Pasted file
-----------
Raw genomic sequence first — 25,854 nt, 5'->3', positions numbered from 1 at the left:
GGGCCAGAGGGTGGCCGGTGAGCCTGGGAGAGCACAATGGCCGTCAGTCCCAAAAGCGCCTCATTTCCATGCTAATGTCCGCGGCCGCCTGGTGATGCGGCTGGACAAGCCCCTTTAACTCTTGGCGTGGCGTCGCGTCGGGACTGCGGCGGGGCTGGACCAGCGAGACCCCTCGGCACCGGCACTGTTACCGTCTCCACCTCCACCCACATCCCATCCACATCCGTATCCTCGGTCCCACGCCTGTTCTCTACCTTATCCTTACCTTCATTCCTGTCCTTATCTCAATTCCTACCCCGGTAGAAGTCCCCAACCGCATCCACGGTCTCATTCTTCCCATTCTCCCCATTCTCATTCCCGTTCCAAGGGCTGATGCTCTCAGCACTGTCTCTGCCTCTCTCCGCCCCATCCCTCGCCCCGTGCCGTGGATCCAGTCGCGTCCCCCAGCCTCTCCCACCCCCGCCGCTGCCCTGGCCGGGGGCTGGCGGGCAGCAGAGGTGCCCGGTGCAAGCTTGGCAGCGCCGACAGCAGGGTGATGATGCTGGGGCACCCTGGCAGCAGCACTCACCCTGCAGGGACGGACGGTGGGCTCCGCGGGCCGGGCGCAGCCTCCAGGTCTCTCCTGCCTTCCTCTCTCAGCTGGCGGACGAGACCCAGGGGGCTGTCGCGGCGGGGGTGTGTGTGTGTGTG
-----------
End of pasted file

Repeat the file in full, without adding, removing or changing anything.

Raw genomic sequence first — 25,854 nt, 5'->3', positions numbered from 1 at the left:
GGGCCAGAGGGTGGCCGGTGAGCCTGGGAGAGCACAATGGCCGTCAGTCCCAAAAGCGCCTCATTTCCATGCTAATGTCCGCGGCCGCCTGGTGATGCGGCTGGACAAGCCCCTTTAACTCTTGGCGTGGCGTCGCGTCGGGACTGCGGCGGGGCTGGACCAGCGAGACCCCTCGGCACCGGCACTGTTACCGTCTCCACCTCCACCCACATCCCATCCACATCCGTATCCTCGGTCCCACGCCTGTTCTCTACCTTATCCTTACCTTCATTCCTGTCCTTATCTCAATTCCTACCCCGGTAGAAGTCCCCAACCGCATCCACGGTCTCATTCTTCCCATTCTCCCCATTCTCATTCCCGTTCCAAGGGCTGATGCTCTCAGCACTGTCTCTGCCTCTCTCCGCCCCATCCCTCGCCCCGTGCCGTGGATCCAGTCGCGTCCCCCAGCCTCTCCCACCCCCGCCGCTGCCCTGGCCGGGGGCTGGCGGGCAGCAGAGGTGCCCGGTGCAAGCTTGGCAGCGCCGACAGCAGGGTGATGATGCTGGGGCACCCTGGCAGCAGCACTCACCCTGCAGGGACGGACGGTGGGCTCCGCGGGCCGGGCGCAGCCTCCAGGTCTCTCCTGCCTTCCTCTCTCAGCTGGCGGACGAGACCCAGGGGGCTGTCGCGGCGGGGGTGTGTGTGTGTGTG